Decatur City Commission approves alcohol beverage license for restaurant, festivalsThe Decatur City Commission met on July 18, 2022, to discuss alcohol beverage licenses and a vacation leave buy-back program. Photo by Zoe Seiler.
Decatur, GA — The Decatur City Commission, at its July 18 meeting, approved alcohol beverage licenses for a new restaurant, La Chiquiada, as well as for the Pan African Festival and Placita Latina.
La Chiquiada held a soft opening recently in the AMLI Decatur mixed-use development. It will is located in a space facing the interior courtyard, which is accessible to the public.
Mayor Patti Garrett said she did the ribbon cutting at the restaurant on Monday.
“They were open this weekend,” Garrett said. “They have a great outdoor seating patio and I think it’s a really charming addition to our downtown restaurant scene. I was happy to welcome them to Decatur.”
The city commission approved an alcoholic beverage license for beer, wine and spirituous liquor beverages for consumption on premises.
“La Chiquiada is bringing Mexican heat, California ease, and Southern hospitality (with a side dish of soul) to Downtown Decatur,” a previous press release said. “We will be open breakfast-lunch through the week and brunch-dinner on weekends! You can expect amazing coffee (Montgomery-based Prevail Coffee), homemade pastries, and breakfast tacos to start your day, an awesome happy hour with delicious bites and killer cocktails to start your evening, and a super delicious Mexican-inspired brunch and dinner menu through the weekend. We will have California wines, local draft and bottle beer, and awesome craft cocktails.”
La Chiquiada is open Tuesday and Wednesday from 7 a.m. to 3 p.m., Thursday and Friday from 7 a.m. to 3 p.m. and 4-10 p.m., Saturday from 8 a.m. to 3 p.m. and 4-11 p.m., and Sunday from 8 a.m. to 3 p.m. The restaurant is closed on Mondays.
The city commission also approved temporary alcohol beverage licenses for the Pan African Festival and Placita Latina. Both festivals plan to serve beer and wine.
The Pan African Festival hosted by the Beacon Hill Black Alliance for Human Rights will be held from 4-10 p.m. on Saturday, Aug. 20, on the Decatur Square.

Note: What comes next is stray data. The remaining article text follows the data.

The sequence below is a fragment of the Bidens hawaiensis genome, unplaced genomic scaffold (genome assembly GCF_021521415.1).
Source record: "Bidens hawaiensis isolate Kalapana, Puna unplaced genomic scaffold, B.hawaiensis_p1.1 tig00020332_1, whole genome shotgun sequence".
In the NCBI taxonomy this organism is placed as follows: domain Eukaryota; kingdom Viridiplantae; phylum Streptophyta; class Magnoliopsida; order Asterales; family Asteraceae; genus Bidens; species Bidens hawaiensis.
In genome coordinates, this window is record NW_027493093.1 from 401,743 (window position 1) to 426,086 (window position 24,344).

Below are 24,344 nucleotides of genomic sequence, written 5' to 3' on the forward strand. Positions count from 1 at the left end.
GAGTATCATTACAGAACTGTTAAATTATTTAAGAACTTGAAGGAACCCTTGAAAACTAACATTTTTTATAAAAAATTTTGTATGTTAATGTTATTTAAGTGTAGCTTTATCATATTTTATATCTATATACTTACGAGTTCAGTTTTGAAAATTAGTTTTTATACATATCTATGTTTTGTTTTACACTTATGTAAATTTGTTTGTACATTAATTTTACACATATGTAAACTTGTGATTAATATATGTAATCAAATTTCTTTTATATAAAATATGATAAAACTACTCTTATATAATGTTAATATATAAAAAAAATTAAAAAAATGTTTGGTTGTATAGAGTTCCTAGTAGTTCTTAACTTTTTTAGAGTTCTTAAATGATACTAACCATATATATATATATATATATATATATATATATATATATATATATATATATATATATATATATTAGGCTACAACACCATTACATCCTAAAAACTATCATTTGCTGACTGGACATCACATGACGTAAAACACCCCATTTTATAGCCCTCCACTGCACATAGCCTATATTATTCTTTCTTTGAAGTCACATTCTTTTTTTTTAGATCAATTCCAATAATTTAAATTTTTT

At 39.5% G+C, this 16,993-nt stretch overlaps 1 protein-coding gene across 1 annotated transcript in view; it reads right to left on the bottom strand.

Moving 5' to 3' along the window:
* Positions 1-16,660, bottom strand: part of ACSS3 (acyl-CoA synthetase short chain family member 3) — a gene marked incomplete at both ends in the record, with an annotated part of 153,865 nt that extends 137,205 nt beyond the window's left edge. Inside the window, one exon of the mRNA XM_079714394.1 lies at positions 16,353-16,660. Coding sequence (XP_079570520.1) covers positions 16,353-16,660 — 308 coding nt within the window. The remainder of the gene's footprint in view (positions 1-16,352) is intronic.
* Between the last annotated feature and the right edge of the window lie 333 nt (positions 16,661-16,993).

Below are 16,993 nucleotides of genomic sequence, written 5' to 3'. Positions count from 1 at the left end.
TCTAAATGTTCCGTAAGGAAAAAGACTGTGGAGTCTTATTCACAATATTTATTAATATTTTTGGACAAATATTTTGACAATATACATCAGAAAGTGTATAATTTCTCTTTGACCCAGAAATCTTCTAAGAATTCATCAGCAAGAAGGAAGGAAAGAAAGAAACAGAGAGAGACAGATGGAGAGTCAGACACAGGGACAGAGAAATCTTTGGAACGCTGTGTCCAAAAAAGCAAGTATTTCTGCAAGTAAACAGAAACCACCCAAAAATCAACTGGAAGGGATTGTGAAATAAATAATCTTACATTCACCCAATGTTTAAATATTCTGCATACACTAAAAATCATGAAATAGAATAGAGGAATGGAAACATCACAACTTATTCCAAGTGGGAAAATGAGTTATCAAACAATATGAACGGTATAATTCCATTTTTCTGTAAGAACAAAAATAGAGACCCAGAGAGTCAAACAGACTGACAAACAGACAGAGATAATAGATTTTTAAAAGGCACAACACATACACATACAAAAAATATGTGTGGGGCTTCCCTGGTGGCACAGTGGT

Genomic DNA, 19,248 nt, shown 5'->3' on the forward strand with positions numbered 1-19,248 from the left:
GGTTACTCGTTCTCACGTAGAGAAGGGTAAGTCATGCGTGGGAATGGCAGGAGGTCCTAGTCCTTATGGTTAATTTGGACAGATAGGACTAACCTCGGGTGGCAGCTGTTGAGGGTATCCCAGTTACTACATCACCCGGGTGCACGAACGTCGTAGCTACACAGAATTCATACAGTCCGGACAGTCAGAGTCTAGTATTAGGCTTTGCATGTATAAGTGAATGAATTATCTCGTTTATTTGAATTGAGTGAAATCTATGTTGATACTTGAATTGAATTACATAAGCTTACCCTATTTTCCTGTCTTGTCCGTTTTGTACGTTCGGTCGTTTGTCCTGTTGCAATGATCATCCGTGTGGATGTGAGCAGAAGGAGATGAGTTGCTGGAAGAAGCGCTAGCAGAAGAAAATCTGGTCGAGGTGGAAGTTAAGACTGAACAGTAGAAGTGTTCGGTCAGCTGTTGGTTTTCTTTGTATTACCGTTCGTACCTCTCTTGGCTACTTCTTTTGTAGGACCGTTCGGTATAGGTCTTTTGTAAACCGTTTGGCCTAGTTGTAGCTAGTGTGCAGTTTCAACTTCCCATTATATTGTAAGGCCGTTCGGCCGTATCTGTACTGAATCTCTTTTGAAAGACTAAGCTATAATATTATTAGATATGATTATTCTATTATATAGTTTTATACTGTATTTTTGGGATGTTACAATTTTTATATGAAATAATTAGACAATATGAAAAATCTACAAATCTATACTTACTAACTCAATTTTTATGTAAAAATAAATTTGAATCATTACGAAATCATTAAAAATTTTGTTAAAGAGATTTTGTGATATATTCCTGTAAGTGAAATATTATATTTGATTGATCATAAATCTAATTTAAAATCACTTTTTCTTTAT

Placita Latina events will be held throughout September and October. There will be a salsa dancing event from 4-10 p.m. on Saturday, Sept. 17, on the Square.
In other business, the board approved a vacation leave buy-back program to help city departments and divisions address challenges with retaining full-time employees with one or more years of service. The city commission approved the concept of the program and will consider the funding and final logistics of the program in the fall.
“We have experienced a shortage in staffing due to the increasingly competitive job market,” City Clerk Meredith Roark said. “The creation of a program such as this is a cost-effective way to incentivize staff to remain employed by the city of Decatur.”
The city’s personnel policies state that “vacation leave may accumulate to a maximum of the leave earned in three years. When the maximum has been accumulated, no additional vacation leave will be earned until some of the accrued leave has been taken. As of Dec. 31 of each year, accumulated vacation leave shall be reduced to the amount equal to the leave earned in two calendar years,” Roark said.
It has been challenging for city employees to use their earned vacation time as the COVID-19 pandemic continues and due to staffing shortages.
The city commission approved a one-time payout of unused vacation leave over the annual allowed accrual up to 80 hours in December 2021. The proposal of the buy-back program aims to make the payout process permanent.
Full-time employees with one or more years of service would be able to exchange vacation leave hours up to 40 hours of accrued and unused vacation leave per year for extra pay based on how long they have worked for the city.
An employee with one to five years of service could exchange up to 20 hours of accrued unused vacation time. Employees who have six to 15 years of service can exchange up to 30 hours, and employees with more than 16 years of service would be able to exchange up to 40 hours on Dec. 1 in the year of the request.
Once a payment is made, exchanged leave would not be able to be repurchased or restored.
“Payment for buy-back vacation leave shall be made at the employee’s rate of pay in December [for hourly employees] and salaried employees receive payment equivalent to their hourly rate on Dec. 1,” Roark said.
City staff estimate the program to cost about $170,000 in the fiscal year 2022-2023 budget. The budget allocation for the program would be reflected in the FY 22-23 revised budget upon city commission approval.
“This is a way to try to find a way to balance our desire for staff to take their vacation leave,” Roark said. “We want them to go and reset themselves, but if they can’t do that, giving them a way to also get a benefit when the staffing shortages don’t go away, or when they do, giving them an option of how to use their time and their resources that fits their needs.”
Roark added that while the program is being developed, the details may change, so the final program could look different from this initial concept.